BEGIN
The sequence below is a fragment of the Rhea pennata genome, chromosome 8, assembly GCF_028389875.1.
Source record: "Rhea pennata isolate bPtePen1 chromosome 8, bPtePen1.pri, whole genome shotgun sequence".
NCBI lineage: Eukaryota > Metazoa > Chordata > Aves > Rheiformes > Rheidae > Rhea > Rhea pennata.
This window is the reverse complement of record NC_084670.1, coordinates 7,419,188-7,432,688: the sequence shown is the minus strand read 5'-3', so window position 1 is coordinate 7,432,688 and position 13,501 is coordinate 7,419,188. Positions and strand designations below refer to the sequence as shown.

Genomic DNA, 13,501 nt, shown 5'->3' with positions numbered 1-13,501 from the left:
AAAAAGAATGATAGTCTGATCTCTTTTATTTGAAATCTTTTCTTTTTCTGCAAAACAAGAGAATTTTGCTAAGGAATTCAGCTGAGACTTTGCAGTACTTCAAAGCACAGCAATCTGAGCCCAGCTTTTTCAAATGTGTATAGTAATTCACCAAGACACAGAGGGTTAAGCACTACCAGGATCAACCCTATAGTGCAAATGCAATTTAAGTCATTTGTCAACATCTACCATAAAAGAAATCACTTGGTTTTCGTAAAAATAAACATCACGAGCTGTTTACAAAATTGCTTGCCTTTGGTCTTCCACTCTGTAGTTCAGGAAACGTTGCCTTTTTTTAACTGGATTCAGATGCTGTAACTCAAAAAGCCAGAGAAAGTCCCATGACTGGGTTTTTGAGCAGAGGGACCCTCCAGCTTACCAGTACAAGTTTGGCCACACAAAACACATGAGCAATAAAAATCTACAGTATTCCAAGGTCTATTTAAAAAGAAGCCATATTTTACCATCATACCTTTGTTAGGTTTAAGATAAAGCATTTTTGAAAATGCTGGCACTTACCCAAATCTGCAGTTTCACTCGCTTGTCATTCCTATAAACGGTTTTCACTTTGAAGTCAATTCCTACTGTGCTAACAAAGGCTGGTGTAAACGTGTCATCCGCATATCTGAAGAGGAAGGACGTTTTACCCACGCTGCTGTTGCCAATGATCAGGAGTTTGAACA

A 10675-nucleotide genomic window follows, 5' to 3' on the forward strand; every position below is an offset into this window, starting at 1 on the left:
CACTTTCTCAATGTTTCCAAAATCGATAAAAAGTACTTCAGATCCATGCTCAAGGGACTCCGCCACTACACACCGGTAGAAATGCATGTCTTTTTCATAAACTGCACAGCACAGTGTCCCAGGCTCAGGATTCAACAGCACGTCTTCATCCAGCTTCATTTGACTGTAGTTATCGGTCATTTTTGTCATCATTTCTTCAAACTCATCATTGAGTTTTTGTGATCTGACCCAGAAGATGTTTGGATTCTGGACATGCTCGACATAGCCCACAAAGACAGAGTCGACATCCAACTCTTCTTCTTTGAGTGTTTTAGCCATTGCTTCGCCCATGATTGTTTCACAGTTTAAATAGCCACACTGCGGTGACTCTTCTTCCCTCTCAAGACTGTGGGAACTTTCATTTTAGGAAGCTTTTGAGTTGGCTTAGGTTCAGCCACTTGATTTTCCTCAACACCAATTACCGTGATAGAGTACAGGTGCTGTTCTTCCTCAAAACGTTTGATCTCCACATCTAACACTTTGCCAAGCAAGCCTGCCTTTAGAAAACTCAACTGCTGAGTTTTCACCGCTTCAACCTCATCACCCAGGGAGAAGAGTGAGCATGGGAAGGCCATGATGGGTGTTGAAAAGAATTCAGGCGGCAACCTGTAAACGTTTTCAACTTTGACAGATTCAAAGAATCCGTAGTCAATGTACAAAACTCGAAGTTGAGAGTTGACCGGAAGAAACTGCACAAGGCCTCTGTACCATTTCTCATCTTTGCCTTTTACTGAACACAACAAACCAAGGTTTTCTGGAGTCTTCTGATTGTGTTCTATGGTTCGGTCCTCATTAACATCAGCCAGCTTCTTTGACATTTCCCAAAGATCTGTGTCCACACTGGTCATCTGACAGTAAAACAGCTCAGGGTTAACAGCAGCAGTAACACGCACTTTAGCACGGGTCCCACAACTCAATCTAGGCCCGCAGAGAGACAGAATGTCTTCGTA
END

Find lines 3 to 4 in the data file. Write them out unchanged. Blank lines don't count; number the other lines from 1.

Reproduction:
NCBI lineage: Eukaryota > Metazoa > Chordata > Aves > Rheiformes > Rheidae > Rhea > Rhea pennata.
This window is the reverse complement of record NC_084670.1, coordinates 7,419,188-7,432,688: the sequence shown is the minus strand read 5'-3', so window position 1 is coordinate 7,432,688 and position 13,501 is coordinate 7,419,188. Positions and strand designations below refer to the sequence as shown.